Amendment V also has its vehement opposition, and Will Mortenson is at the forefront of this movement to preserve South Dakota’s constitution and keep the closed primary system. This amendment, he asserted, will hide party labels from voters, providing them with less information with which to make their choice. “I don’t see how democracy is improving by hiding information from voters,” he questioned, adding, “South Dakotans need to have as much information as possible when they vote.” He also worries that removing party labels will inherently favor whichever candidate has the most campaign money. “One thing you can be sure of, once you take off the party labels, it becomes a name ID race, all about who can get their name out the most,” Mortenson asserted.
   Mortenson explained that California has this system now, and, being that California is a dark blue state, it puts two partisan Democrats on the ballot. In South Dakota, this system would likely put two partisan Republicans on the ballot in most districts, limiting voter choice in the actual election to just two people who, in this case, would likely have similar political ideology. He indicated that the current closed primary system in South Dakota allows for more than two candidates on the general election ballot—independents need only collect enough signatures to be included on the ballot. This system would prevent these independents from being added to the ballot in addition to the two mainstream party options.
   Mortenson also has worries about the origin of the amendment, which he called a “constitutional money haul.” He explained that it was initiated by an out-of-state dark money group called Open Primaries that does not disclose its donors. Open Primaries is an organization out of New York that has written the “Vote Yes on V” campaign a 1.5 million-dollar check, making this campaign 80% funded by out-of-state money. Mortenson worries about this out-of-state influence, as South Dakota currently has a solid constitution, a balanced budget, and a good quality of life. Additionally, this type of amendment is supposed to fix partisan gridlock, which occurs in Washington, but not South Dakota. Out-of-state groups do not understand this. “We don’t want to be anybody’s guinea pig,” he explained, as Arizona and Oregon have both recently rejected this new system of voting. “If this passes, we are sending the message that if you have 1 million dollars, you can change our constitution.”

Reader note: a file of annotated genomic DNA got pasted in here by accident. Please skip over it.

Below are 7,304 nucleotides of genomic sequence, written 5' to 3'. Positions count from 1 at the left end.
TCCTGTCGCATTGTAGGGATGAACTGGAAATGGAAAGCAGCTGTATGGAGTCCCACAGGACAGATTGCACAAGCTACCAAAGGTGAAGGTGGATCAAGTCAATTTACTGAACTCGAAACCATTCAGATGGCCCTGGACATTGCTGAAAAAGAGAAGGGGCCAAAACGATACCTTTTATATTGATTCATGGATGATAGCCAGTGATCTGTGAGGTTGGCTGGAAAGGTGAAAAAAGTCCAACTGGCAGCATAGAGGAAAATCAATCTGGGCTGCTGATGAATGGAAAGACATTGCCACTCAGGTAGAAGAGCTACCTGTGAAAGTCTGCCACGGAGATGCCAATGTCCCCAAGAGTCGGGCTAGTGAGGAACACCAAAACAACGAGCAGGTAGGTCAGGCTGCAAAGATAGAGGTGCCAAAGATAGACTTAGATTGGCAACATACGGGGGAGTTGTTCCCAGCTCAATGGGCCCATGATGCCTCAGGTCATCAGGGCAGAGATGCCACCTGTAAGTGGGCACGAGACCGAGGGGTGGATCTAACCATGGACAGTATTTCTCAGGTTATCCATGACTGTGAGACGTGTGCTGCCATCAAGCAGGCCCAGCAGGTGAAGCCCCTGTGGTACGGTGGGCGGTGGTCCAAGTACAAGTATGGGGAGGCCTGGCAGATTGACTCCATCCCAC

Waltjer encourages college students to vote “yes” on Amendment V so that South Dakota can be at the forefront of fixing the partisan issue in the U.S. by first fixing it in our state. He indicated that there are several states waiting to see if it passes in South Dakota before they attempt to get it on their ballot in 2018. Mortenson believes that college students should take pride in the great state that South Dakota is and vote “no” on Amendment V because it was inspired and mainly funded by an out-of-state group with hidden donors and hidden interests. He explained that this group is “looking for a solution to out-of-state problems in South Dakota itself.” Above all, college students should educate themselves before making their choice, as this is a crucial part of American history during which Amendment V could have immense effects.


Annika van Oosbree
STAFF WRITER